The field of aging and dementia is increasingly preoccupied with identification of the asymptomatic phenotype of Alzheimer disease (AD). A quick glance at historical landmarks in the field indicates that the agenda and priorities of the field have evolved over time. The initial focus of research was dementia. In the late 1980s and 1990s, dementia researchers reported that some elderly persons are neither demented nor cognitively normal. Experts coined various terms to describe the gray zone between normal cognitive aging and dementia, including mild cognitive impairment (MCI). Advances made in epidemiologic, neuroimaging, and biomarkers research emboldened the field to seriously pursue the avenue of identifying asymptomatic AD. Accurate “diagnosis” of the phenotype has also evolved over time. For example, the American Psychiatric Association’s Diagnostic and Statistical Manual of Mental Disorders (DSM-5) Task Force is contemplating to use the terms major and minor neurocognitive disorders. The six papers published in this edition of the journal pertain to MCI which is envisaged to become a subset of minor neurocognitive disorders. These six studies have three points in common: 1) All of them are observational studies; 2) They have generated useful hypotheses or made important observations without necessarily relying on expensive biomarkers; and 3) Based on the new National Institute on Aging and the Alzheimer’s Association guidelines, all the studies addressed the symptomatic phase of AD. Questionnaire-based observational studies will continue to be useful until such a time that validated biomarkers, be it chemical or neuroimaging, become widely available and reasonably affordable.
Depression negatively affects health and well-being among older adults, but there have been no nationally representative comparisons of depression prevalence among older adults in England and the United States.
We sought to compare depressive symptoms among older adults in these countries and identify sociodemographic and clinical correlates of depression in these countries.
Design and Setting
We assessed depressive symptoms in non-Hispanic whites aged 65 and over in 2002 in two nationally representative, population-based studies: the US Health and Retirement Study (HRS) and English Longitudinal Study of Ageing (ELSA).
8,295 HRS respondents and 5,208 ELSA respondents.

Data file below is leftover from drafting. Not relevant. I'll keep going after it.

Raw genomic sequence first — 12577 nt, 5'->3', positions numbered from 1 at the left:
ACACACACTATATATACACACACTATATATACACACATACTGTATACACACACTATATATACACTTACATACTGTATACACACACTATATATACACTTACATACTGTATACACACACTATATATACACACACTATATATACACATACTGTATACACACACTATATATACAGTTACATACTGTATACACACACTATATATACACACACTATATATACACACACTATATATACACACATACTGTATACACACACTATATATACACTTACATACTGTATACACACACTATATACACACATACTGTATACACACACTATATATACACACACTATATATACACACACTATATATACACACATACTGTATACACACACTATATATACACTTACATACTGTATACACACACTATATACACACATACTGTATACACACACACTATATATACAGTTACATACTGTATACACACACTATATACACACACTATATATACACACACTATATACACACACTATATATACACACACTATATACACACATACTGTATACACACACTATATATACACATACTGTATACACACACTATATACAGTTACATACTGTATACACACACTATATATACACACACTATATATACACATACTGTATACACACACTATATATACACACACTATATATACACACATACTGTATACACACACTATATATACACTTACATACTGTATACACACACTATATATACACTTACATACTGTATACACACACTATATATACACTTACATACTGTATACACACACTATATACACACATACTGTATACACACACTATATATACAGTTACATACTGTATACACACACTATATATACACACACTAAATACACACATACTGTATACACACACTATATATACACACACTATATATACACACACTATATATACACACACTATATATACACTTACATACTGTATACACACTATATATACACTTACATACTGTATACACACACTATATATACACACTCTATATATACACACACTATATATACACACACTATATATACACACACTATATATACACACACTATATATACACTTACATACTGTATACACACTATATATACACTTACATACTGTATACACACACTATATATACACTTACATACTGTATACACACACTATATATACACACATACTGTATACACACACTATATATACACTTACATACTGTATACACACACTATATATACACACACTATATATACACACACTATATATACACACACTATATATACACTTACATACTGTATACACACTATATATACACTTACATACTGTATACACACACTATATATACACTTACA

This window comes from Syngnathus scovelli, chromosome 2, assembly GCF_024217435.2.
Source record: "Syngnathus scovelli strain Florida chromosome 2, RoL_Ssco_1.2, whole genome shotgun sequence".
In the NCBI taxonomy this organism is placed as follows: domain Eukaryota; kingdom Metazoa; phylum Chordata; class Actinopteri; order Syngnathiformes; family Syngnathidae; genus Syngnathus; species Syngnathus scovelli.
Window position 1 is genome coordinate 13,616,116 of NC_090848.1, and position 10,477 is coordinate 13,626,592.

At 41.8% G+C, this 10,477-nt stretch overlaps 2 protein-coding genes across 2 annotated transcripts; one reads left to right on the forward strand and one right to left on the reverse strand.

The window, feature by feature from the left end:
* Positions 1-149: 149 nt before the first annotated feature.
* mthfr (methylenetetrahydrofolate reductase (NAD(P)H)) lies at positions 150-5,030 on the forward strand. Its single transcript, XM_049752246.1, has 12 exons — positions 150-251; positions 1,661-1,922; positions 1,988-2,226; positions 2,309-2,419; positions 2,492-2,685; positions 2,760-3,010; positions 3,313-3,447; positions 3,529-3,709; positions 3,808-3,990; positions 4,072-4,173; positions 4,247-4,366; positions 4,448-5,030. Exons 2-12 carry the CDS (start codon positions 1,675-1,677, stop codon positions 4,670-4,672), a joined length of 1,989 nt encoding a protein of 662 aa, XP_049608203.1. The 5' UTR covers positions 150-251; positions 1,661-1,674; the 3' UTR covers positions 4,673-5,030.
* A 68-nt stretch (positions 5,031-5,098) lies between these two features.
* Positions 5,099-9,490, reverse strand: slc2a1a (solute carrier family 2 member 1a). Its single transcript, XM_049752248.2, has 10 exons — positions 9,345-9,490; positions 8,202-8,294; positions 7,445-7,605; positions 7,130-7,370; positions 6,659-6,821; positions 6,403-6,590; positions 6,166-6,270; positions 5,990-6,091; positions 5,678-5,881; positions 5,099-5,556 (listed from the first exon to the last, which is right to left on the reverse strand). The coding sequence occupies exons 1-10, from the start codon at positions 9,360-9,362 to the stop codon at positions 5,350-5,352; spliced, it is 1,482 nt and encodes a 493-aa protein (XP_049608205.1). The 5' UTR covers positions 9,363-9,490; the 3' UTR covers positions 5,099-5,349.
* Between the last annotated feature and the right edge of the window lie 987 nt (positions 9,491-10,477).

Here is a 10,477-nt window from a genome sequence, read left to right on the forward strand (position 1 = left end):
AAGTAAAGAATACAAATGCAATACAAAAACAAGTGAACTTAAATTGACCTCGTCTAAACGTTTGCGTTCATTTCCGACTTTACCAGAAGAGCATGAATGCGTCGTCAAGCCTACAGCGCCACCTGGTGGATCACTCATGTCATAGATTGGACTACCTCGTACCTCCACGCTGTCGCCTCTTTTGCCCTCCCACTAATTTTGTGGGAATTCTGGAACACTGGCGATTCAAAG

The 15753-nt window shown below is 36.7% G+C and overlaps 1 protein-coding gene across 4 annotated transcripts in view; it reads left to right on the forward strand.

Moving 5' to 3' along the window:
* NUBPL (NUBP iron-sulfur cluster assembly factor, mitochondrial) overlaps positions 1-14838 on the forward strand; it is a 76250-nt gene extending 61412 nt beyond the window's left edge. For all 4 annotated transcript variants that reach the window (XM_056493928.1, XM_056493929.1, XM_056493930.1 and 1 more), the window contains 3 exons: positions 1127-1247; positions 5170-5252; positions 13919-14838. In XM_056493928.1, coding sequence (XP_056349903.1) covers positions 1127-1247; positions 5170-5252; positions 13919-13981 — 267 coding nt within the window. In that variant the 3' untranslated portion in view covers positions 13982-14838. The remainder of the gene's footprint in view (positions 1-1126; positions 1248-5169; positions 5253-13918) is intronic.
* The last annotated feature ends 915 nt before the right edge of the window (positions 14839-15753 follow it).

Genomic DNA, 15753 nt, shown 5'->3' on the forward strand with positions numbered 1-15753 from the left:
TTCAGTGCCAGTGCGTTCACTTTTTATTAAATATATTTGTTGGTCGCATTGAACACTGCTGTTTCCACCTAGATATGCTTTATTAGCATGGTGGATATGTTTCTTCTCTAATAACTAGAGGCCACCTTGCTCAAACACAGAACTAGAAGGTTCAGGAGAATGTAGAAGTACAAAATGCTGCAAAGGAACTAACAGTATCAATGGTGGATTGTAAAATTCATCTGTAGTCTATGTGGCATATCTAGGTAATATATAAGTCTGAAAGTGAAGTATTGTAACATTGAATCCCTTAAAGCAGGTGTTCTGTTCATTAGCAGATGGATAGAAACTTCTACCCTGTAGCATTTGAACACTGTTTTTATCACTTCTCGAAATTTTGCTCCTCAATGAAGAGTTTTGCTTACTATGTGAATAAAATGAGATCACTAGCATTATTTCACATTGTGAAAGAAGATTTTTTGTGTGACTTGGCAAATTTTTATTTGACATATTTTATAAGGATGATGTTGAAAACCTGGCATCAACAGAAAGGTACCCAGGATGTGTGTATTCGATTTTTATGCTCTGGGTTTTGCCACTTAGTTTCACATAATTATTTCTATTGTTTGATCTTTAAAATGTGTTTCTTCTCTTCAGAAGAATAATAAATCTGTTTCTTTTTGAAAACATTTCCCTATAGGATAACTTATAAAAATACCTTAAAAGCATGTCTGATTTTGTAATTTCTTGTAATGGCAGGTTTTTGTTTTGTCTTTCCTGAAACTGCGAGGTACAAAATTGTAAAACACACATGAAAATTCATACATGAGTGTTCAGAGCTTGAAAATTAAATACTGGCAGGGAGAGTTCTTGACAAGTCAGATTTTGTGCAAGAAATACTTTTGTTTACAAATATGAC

Main Outcome Measures
We measured depressive symptoms using the eight-item Center for Epidemiologic Studies Depression Scale (CES-D). We determined whether depressive symptom differences between the US and England were associated with sociodemographic characteristics, chronic health conditions, and health behaviors.
Significant depressive symptoms (CES-D score ≥4) were more prevalent in English than US adults (17.6% vs. 14.6%, adjusted Wald test F(1, 1593) = 11.4, p<0.001). Adjusted rates of depressive symptoms in England were 19% higher compared to the US (OR: 1.19, 95% CI: 1.01, 1.40). US adults had higher levels of education, and net worth, but lower levels of ADL/IADL impairments, tobacco use, and cognitive impairment, which may have contributed to relatively lower levels of depressive symptoms in the US.
Older adults in the US had lower rates of depressive symptoms than their English counterparts despite having more chronic health conditions. Future cross-national studies should identify how depression treatment influences outcomes in these populations.
depression; Health and Retirement Study English Longitudinal Study of Ageing; older adults
The current study aims to examine the risk of suicide in persons diagnosed with dementia during a hospitalization and its relationship to mood disorders.
Event-history analysis using time-varying covariates.
Population-based record linkage.
All individuals aged 50+ living in Denmark (N = 2,474,767) during January 1, 1990 through December 31, 2000.
Outcome of interest is suicide. Relative risks are calculated based on person-days spent in each stratum.